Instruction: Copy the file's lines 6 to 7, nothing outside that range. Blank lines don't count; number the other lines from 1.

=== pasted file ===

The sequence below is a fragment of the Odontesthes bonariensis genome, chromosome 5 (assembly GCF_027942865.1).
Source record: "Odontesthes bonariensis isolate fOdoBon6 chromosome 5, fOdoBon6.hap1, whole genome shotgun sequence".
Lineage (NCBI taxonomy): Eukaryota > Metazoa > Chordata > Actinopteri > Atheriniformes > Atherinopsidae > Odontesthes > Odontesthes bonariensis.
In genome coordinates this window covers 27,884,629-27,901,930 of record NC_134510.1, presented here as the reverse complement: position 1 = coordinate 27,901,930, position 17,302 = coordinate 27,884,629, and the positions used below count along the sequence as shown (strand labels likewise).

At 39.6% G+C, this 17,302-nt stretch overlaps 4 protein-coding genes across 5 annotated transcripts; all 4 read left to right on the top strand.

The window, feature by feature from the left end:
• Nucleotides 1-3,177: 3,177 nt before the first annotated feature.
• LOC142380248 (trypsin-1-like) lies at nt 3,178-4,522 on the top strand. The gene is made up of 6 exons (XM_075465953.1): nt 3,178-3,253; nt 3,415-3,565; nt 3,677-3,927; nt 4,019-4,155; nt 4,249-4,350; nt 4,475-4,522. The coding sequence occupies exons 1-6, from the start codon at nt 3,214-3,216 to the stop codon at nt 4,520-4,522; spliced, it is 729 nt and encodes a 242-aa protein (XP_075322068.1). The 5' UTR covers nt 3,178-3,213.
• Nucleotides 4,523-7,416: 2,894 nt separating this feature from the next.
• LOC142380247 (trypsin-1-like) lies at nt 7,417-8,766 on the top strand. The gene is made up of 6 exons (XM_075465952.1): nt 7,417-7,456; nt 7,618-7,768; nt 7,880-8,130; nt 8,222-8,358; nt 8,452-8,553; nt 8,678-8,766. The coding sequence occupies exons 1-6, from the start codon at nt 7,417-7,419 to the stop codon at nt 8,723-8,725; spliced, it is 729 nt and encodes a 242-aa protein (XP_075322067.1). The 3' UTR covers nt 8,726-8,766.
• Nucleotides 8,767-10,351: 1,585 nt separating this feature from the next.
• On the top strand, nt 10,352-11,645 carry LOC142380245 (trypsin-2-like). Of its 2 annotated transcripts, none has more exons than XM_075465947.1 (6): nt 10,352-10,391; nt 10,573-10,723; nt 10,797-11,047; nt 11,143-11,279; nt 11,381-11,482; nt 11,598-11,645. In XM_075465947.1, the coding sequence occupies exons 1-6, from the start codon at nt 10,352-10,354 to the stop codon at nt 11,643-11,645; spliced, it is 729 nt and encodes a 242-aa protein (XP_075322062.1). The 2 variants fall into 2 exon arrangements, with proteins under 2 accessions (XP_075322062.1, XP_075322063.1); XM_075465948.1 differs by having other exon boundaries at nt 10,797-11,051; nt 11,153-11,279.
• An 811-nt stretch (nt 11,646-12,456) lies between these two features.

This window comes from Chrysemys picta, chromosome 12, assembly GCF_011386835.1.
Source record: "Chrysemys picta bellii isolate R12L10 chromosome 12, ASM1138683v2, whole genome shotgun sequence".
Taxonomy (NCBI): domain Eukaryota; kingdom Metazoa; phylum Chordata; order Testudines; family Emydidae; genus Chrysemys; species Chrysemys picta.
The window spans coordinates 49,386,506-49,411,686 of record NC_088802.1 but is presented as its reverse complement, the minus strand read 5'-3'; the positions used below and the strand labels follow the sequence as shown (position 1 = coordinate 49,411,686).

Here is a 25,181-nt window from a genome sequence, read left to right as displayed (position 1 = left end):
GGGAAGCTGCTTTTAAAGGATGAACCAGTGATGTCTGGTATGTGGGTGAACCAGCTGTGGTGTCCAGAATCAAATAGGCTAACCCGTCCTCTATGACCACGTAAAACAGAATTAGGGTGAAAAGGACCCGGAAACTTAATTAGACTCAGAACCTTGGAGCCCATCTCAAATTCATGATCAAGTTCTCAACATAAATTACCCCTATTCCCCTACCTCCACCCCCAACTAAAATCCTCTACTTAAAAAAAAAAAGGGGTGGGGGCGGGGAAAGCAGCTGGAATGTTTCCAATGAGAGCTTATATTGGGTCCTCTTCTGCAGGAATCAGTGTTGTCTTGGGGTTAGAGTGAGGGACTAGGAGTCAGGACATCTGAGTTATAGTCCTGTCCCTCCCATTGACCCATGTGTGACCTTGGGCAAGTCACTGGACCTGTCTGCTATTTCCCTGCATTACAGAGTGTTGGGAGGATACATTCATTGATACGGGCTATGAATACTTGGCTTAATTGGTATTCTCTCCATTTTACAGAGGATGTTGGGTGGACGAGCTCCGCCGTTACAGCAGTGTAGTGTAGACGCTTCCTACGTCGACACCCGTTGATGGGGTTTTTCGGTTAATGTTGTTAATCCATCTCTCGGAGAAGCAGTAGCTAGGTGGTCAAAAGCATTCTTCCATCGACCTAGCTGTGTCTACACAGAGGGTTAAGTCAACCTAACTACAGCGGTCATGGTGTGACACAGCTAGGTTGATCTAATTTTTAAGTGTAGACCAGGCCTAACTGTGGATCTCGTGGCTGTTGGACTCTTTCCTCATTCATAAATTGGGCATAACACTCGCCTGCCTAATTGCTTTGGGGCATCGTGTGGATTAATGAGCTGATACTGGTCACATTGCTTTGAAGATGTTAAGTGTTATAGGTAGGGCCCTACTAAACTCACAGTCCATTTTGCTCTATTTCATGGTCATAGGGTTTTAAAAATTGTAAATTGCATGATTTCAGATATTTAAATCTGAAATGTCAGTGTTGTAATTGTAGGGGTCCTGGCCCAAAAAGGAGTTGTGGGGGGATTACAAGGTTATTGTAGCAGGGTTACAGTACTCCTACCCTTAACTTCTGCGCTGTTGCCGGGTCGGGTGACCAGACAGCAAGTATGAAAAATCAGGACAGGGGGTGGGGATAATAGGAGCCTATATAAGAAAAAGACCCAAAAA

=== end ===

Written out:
The window, feature by feature from the left end:
• Nucleotides 1-3,177: 3,177 nt before the first annotated feature.